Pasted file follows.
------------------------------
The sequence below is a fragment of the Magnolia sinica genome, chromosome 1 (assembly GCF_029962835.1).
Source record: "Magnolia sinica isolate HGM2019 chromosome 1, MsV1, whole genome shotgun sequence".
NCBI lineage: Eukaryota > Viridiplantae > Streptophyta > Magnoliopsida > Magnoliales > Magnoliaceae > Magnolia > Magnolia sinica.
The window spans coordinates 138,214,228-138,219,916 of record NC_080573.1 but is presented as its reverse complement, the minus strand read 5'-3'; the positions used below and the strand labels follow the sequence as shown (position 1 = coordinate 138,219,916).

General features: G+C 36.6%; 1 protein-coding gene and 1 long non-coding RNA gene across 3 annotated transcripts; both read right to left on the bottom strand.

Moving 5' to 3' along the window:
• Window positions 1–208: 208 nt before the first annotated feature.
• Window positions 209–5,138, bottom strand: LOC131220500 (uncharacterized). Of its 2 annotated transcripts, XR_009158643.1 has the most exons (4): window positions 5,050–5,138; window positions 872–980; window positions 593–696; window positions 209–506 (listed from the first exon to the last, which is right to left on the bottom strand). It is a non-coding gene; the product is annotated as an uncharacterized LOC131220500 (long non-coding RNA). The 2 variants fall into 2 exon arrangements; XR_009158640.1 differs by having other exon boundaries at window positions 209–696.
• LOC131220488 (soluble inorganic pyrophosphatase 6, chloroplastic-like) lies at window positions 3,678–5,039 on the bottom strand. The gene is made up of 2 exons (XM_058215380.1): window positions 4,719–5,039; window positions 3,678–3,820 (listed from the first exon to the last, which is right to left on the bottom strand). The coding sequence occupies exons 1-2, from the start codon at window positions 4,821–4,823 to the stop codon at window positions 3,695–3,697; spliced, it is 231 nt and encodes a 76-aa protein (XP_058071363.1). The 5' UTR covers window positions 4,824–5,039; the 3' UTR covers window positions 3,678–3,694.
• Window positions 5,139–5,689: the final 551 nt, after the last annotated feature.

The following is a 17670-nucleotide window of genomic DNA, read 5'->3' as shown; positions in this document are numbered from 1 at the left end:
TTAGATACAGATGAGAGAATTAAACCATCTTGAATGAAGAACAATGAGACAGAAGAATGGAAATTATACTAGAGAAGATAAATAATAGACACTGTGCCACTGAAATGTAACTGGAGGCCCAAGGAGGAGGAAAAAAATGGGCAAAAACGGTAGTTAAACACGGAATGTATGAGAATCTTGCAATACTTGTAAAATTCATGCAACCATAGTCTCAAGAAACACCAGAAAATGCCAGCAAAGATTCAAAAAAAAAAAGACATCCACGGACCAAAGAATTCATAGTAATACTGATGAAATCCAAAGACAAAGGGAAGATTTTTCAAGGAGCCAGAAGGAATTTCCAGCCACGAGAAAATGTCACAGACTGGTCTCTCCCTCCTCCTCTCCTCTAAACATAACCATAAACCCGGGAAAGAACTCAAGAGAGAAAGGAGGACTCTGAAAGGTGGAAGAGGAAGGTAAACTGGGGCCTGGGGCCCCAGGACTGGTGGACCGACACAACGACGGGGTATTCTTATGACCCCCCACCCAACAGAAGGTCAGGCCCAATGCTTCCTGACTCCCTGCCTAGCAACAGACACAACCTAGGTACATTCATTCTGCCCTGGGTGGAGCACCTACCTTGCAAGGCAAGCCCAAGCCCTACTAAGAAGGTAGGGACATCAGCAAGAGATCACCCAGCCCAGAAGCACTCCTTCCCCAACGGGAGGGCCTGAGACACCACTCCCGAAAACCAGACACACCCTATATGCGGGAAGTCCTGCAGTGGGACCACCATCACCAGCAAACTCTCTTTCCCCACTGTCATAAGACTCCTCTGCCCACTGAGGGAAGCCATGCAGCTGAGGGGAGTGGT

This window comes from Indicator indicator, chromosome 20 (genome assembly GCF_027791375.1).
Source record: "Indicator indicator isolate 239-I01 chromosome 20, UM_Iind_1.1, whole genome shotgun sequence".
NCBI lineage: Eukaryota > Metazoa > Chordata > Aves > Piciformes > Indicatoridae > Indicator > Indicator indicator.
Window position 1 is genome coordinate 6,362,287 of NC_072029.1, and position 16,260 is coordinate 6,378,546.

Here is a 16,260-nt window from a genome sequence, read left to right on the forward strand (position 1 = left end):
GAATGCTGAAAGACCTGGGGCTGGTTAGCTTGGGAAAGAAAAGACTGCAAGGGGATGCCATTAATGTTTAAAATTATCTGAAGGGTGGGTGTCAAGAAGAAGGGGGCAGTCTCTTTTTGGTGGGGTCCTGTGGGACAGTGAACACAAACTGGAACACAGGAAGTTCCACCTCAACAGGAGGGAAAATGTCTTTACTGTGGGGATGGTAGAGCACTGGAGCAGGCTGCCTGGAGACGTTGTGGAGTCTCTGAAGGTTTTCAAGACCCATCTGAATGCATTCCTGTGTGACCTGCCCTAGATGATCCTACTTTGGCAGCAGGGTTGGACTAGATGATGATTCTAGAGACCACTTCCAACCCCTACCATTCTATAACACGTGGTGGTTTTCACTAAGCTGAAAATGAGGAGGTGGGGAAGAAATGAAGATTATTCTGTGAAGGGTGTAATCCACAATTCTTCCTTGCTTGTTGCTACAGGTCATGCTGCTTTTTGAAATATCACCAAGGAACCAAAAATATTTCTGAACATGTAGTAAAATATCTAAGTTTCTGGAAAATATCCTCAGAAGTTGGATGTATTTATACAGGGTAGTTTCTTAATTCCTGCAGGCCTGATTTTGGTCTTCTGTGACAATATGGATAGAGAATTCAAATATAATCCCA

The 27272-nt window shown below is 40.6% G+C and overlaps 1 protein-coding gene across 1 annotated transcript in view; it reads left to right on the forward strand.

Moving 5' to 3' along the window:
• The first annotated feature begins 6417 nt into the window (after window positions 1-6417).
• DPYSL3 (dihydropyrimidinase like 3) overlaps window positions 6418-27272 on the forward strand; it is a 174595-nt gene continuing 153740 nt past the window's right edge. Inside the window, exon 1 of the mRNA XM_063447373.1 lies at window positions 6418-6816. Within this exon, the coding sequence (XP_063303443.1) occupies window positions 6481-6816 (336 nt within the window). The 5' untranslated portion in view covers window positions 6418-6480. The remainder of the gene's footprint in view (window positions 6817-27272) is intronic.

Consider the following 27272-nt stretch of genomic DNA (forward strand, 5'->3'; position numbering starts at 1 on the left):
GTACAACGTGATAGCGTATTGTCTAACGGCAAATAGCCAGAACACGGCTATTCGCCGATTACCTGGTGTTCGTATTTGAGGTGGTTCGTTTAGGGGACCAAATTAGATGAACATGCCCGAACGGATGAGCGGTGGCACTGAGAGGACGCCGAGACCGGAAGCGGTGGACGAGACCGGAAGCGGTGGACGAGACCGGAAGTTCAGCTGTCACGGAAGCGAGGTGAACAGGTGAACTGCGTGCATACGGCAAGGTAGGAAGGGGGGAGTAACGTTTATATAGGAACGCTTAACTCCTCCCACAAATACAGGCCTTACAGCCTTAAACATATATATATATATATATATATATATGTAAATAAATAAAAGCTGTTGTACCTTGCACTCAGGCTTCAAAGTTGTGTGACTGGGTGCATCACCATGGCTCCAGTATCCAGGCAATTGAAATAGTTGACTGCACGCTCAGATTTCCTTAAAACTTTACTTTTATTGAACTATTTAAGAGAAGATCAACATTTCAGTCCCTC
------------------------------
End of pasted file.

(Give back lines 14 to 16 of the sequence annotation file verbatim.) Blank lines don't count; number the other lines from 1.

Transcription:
Source record: "Indicator indicator isolate 239-I01 chromosome 20, UM_Iind_1.1, whole genome shotgun sequence".
NCBI lineage: Eukaryota > Metazoa > Chordata > Aves > Piciformes > Indicatoridae > Indicator > Indicator indicator.
Window position 1 is genome coordinate 6,362,287 of NC_072029.1, and position 16,260 is coordinate 6,378,546.